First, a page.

WASHINGTON -- Sen. Dianne Feinstein (D-Calif.), the former chairwoman of the Senate Intelligence Committee, struck back at the CIA Tuesday, blasting the spies for failing to hold personnel accountable for sifting through an off-limits Senate computer drive used to compile a damning report on the agency's post-9/11 torture program.
In a lengthy press release, Feinstein engaged in a piece-by-piece dissection of the conclusions of a CIA Accountability Review Board, which announced earlier this month that no agency personnel would be punished for the January 2014 computer trespasses. The review board's report, Feinstein said, was riddled with errors.
“The report released by the CIA Accountability Board, which recommended no accountability for wrongdoing by CIA personnel, contains many mistakes and omissions,” Feinstein, who chaired the intelligence panel at the time of the CIA's controversial search, said in the release. “The bottom line is that the CIA accessed a Senate Intelligence Committee computer network without authorization, in clear violation of a signed agreement between the committee and former Director Leon Panetta."
"That access, and the subsequent review of committee staff emails, breaches the constitutional separation of powers between Congress and the executive branch,” she added.
Feinstein's comments Tuesday were harsher and much more detailed than her initial statement following the release of the review board's findings.
The Accountability Review Board was tasked with determining potential punishment for what the CIA’s Inspector General had already found to be an improper intrusion into Senate computers. But the board ultimately found that, while the agency did indeed comb through emails and an off-limits computer drive designated for Senate investigators, the incursions were limited and motivated by legitimate concern over a potential security breach. Therefore, the board said in a report released earlier this month, the trespasses did not merit punishment.
Additionally, the review board said that no clear boundaries existed between the CIA and Feinstein’s committee when it came to the shared network used to construct the torture study, and that her committee staff should have known that the CIA had access.
But Feinstein isn’t buying it.
The Senate Intelligence Committee and CIA certainly did have an agreement on the computer network, she said -- specifically, that the CIA wouldn’t access it without the permission of the committee. As far as the claim that the agency's computer search had been limited? A keyword search of all majority staff emails isn’t narrow in scope, Feinstein responded.
And she said that while her staff did indeed know the agency could access their side of the walled-off drive, the CIA only did so when staff requested it, with the exception of one 2010 incident in which CIA employees went through the Senate drive and removed documents. That trespass, she noted, resulted in a renewed commitment from the CIA and White House that unauthorized access to the Senate drive wouldn’t happen again.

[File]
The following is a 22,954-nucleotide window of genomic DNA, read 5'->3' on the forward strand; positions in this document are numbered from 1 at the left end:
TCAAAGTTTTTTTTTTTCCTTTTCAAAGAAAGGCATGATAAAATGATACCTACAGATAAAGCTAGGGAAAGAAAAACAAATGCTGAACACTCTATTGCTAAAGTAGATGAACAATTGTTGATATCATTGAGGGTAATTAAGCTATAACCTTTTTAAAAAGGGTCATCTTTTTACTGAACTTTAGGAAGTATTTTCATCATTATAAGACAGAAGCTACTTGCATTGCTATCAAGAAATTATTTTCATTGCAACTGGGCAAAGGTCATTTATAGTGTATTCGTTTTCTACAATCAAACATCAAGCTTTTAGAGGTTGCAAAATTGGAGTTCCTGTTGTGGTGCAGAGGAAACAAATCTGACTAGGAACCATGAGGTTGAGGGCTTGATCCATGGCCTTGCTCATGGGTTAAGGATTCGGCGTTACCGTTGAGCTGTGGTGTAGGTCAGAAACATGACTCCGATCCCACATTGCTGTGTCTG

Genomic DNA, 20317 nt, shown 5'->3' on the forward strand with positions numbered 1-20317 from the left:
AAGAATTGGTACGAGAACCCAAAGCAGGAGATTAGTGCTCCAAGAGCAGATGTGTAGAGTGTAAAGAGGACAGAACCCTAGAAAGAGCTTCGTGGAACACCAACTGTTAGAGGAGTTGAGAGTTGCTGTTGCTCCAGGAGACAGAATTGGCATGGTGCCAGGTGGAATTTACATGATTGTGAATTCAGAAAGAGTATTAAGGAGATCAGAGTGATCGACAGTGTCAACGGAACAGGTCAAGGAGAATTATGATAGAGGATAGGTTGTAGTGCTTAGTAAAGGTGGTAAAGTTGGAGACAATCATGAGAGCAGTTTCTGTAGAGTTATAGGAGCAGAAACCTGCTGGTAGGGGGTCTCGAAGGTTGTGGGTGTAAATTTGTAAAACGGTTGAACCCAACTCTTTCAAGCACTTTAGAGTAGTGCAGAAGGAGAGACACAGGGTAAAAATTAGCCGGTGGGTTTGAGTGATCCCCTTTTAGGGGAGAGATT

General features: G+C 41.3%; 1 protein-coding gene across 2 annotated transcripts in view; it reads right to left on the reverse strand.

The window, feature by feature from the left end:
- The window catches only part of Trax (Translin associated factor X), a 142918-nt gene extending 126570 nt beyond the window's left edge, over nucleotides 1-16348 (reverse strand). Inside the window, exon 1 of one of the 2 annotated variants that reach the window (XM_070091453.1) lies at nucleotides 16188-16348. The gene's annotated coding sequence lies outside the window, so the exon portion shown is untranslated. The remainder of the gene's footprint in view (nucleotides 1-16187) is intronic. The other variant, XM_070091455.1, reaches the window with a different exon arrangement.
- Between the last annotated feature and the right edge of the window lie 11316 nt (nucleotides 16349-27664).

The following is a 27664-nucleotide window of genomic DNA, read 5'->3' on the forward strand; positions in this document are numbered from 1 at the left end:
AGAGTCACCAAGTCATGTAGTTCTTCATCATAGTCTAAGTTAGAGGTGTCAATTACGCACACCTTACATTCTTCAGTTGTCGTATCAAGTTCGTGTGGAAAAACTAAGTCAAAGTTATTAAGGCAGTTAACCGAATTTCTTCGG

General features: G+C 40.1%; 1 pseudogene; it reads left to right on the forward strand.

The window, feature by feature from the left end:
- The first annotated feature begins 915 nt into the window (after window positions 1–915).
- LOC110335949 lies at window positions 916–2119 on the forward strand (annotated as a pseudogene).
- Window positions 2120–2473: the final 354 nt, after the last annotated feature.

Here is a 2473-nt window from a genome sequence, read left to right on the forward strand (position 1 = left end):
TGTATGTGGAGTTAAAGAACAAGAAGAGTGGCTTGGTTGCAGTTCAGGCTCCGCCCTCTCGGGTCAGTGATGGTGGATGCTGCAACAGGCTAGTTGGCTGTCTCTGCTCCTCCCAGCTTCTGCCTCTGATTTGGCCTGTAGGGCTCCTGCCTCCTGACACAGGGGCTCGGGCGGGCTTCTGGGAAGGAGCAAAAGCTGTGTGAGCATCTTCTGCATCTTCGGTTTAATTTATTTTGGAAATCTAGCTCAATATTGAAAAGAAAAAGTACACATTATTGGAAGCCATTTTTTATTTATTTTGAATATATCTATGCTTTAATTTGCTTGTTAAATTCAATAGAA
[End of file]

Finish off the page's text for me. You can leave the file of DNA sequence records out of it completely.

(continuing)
Except it did, four years later, Feinstein said. In early 2014, the agency, scrambling frantically to track down a controversial document known as the Panetta Review, delved into the walled-off Senate side of the network.
The California Democrat said that the trespass points to a grave violation of the balance of powers between the spy agency and the lawmakers who oversee it.
“The Agency Accountability Board, which was comprised of former Senator Evan Bayh, former White House Counsel Bob Bauer, and three senior career CIA officers, conducted an extensive review of this matter that spanned many months," said CIA spokesman Ryan Trapani in a statement sent to The Huffington Post on Tuesday. "The Board examined the full documentary record, interviewed officials at all levels of CIA, and adopted unanimously the findings and conclusions that are set out in detail in its report."
"The Board’s report stands on its merits and its recommendations have been accepted by CIA," Trapani added.
In late 2013, the CIA became concerned that Feinstein’s investigators had somehow accessed the Panetta Review. The internal document supposedly criticizes the CIA's now-defunct torture program, which was plagued by abuses and mismanagement. Democratic senators on the intelligence panel allege that the Panetta Review aligns with the damning conclusions of their committee's 6,900-page torture report -- conclusions that the CIA refutes, at least in public.
In an effort to determine how the document had wound up in Senate hands, five CIA employees -- two lawyers and 3 IT personnel -- conducted a dayslong review, along with the agency’s Office of Security, of the Senate committee’s walled-off network. The review included keyword searches of emails and incursions into Senate files, to see whether and how the document had been obtained. Portions of this search were explicitly directed by CIA Director John Brennan, who also consulted with the White House before finally letting Feinstein know the computer searches had taken place.
This is a developing story and will be updated.